Yeah, so I'm yawning. Just be glad my dry heaves have passed. Quite a feat, considering I was awakened at 4:30 a.m. to the unmistakable sounds of Pet in Distress. Anyone with a cat or dog knows which noises I'm talking about...starts somewhere deep in their gastrointestinal system and works its way toward the throat, where it gurgles and sputters before becoming a smokin', stinkin', foaming mound beside the bed.

So I fling back the covers and gingerly set one foot, then the other, on the carpet. Experience has taught me to step lightly.... I tip-toed around warm landmines long enough that my success made me cocky. Haha! thought I, not a drop of the stuff between my toes! No sooner had I put the dot under the exclamation point of my boastful thought than squish. Which led to some pretty colorful expletives, whispered between my tightly-clenched teeth.

I'll spare you the remaining gory details. Suffice it to say that half a roll of paper towels and a couple dozen squirts of Resolve later, all was well. Even the dog. But my early-morning wake-up call got me thinkin':

When your day starts out this way, how do you write 'happy'?

It's tempting to finger-stomp around the keyboard, banging out angry scenes and snippy dialog. But gosh darn it, the stuff I'd saved yesterday doesn't call for narrowed eyes and snarling lips, let alone heated words.

I re-read all the adages and cliches stuck to my monitor. To the wall above it and the shelves around it. You know, stuff like "Good enough never is" and "What is written without effort is in general read without pleasure." But in my mood, they made a bad mood badder. Until I got to the one that goes "Do or do not; there is no 'try'." Happens to be one of my all-time favorites. I use it a lot when things aren't going my way. I find myself wishing, often, that others in my life used it more, too. ("Don't tell me you'll try to remember to wipe peanut butter off the kitchen counter when you make a PB&J sammich, just DO it." "Don't try to blow grass clippings away from my rose garden, just DO it.")

Easier said than done, to cite another oldie. Cuz my fairy godmother ran away from home, decades ago. Sad but true. Packed up her sparkly magic wand and glittery wish dust, and hit the highway, leaving me alone with my wall of 'sage-isms'. Much as I sometimes hate to admit it, Nike's "Just do it" works.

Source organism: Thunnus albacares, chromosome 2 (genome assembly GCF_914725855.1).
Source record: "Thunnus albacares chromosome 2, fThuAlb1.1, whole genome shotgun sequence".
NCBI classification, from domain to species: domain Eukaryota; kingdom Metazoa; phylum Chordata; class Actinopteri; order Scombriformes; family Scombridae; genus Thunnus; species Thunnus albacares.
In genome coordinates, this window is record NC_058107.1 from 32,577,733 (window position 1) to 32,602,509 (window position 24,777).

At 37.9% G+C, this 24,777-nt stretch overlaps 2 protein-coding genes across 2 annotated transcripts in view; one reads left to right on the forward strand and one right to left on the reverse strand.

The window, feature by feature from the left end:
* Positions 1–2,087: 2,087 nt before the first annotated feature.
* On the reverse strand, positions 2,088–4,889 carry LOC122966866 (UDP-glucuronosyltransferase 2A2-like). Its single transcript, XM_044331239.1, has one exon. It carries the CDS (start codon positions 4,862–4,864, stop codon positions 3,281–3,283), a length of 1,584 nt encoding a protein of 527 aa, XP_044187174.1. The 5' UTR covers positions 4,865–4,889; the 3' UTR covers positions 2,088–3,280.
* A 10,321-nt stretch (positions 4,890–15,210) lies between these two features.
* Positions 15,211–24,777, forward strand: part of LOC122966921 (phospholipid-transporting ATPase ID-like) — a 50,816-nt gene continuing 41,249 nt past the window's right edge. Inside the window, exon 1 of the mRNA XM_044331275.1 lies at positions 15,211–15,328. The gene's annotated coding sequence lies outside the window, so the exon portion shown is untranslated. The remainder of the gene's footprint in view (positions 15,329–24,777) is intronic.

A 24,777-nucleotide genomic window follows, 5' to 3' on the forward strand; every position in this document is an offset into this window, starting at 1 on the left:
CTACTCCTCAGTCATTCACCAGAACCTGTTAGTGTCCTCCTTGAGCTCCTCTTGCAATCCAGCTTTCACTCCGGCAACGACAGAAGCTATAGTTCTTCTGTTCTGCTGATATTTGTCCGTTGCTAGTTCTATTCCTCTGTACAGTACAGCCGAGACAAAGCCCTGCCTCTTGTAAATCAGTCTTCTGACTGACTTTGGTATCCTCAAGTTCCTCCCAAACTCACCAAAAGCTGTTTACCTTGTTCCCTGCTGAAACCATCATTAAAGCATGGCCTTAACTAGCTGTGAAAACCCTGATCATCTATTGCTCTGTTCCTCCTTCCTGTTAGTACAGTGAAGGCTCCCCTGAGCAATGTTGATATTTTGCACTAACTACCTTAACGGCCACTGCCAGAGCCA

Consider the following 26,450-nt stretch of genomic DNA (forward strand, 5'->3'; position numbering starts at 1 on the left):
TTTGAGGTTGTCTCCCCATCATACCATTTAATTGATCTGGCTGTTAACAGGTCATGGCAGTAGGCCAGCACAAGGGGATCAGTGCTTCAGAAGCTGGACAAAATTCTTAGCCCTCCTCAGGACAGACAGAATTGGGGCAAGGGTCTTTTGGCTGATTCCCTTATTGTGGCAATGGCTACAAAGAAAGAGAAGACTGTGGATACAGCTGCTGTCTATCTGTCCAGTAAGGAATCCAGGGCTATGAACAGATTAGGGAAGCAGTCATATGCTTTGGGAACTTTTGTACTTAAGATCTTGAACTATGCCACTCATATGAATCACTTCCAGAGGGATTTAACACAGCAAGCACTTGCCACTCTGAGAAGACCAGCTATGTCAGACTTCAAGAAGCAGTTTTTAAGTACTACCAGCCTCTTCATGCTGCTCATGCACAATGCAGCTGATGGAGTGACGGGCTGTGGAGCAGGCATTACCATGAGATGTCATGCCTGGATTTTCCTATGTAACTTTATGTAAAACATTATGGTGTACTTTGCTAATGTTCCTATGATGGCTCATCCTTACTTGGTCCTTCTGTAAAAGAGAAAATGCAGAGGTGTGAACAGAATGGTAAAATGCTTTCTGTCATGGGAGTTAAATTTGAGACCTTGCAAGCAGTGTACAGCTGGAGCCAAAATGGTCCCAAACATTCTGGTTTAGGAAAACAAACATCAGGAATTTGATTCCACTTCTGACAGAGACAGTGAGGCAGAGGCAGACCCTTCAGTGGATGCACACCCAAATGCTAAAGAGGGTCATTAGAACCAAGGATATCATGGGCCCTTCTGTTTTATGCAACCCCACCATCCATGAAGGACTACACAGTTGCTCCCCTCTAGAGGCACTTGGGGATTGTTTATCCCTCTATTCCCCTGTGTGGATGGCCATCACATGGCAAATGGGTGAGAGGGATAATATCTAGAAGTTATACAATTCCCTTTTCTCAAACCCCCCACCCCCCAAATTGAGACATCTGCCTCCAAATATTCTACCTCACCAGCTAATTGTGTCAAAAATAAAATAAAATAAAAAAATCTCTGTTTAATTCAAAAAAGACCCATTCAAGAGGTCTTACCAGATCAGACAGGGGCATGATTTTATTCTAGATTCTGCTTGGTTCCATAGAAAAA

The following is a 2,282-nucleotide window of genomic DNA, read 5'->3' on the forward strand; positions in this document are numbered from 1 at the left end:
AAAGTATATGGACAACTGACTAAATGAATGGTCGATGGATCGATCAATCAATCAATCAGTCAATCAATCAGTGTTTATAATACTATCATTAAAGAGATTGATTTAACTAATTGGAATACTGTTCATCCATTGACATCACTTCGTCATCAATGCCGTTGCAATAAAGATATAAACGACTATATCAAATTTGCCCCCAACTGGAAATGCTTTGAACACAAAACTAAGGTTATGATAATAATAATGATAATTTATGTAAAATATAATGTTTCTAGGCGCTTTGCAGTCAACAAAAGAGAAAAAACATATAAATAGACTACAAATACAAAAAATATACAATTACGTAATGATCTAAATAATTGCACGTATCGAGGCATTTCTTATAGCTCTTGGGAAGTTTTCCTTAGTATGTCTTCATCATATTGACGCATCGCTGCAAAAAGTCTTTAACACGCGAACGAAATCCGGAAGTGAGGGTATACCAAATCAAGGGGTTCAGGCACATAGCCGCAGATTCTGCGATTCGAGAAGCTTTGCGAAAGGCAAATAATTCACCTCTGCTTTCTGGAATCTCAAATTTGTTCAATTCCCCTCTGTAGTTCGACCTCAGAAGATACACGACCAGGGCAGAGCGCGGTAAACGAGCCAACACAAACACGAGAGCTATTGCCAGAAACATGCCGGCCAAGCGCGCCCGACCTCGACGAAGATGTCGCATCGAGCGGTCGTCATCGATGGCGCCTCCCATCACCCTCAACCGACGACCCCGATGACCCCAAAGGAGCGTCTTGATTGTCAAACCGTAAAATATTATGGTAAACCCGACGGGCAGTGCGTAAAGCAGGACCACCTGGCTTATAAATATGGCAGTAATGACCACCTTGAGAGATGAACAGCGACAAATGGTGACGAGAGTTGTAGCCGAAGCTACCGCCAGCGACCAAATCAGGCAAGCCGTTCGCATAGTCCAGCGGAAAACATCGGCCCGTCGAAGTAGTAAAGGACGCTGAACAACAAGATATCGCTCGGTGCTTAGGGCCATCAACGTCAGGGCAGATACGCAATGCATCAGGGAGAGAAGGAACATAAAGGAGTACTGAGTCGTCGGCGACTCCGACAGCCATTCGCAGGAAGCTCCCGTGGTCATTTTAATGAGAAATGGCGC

Deep breath, shoulders squared, spine straight, chin up. (That's my "Just do it" posture.) "I don't want to be in this bad mood. Wasn't the dog's fault, after all, that he ate god-knows-what and it didn't agree with him. So get over it, already. The mess is cleaned up. Heck, the house even smells good, thanks to the fresh scents built into the carpet cleaner. So look for the bright side":

I did wake up alive, for starters. The coffee pot didn't leak. Computer fired up, instantly; ditto the Internet. The file I'd saved yesterday popped up on command. And no one was injured while cleaning up doggy vomit.

Suddenly, my strange mind conjured ways I (or the dog) might have been harmed, cleaning up the...well, know.... The image of me, being eaten alive by a pulsing, growing blob of former stomach contents flicked the 'bad mood' switched to 'good mood'. And all is now well with my world. Mostly. If I choose to look for it.

So when you sit down to write and the mood you're in doesn't match the stuff going on in your scenes? Flex your 'picture this' muscles. See your world as it isn't.

Funny stuff, I tell ya.

Now my challenge is, how to get out of this mood before I go to the post office. Those people behind the counter never take the 'service' part of their corporate title seriously if you go in there with a smile on your face.

Happy writing, folks. And may your days be free of doggy...well, you know.


Thursday, September 13, 2007

When Writers Write Wrong

Hey, y'all!

This post will be short (and I'll be back later today to add a real one).

First, I apologize to anyone who has visited, to read, write, or pose a question on a writing-related topic, only to find a long and unweildy list of disgusting comments. Let me stress that these stupid and inappropriate remarks were UNINVITED.

A few health and personal issues have kept me from popping over here to add new blog material, and until this morning, I had no idea! Well, I've just spent a couple of hours deleting some of the comments posted to this blog. Not the nice stuff, not even the stuff that disagrees with my stuff. Just the uninvited, inappropriate trash kinda stuff. It's gone. Ka-put. Erased. Deleted. And I've made changes to what people are allowed to post, to make it more difficult for these wackos to leave their nasty calling cards behind.

But you know the Internet: If there's a way to tear down a protective wall, some sick and twisted pervert will find a way. And y'all know if you drop by and see anything you think I wouldn't approve of, let me know, and I'll speed right over here and axe it from the blog.

Again, my sincere apologies for any offensive garbage you saw here. I intend to visit daily now, so I can slam the door on those obtrusive cyber-bullies. Maybe, if I do it often enough, their fingers will hurt too much to type!

Take care, and stay in touch!

All my best,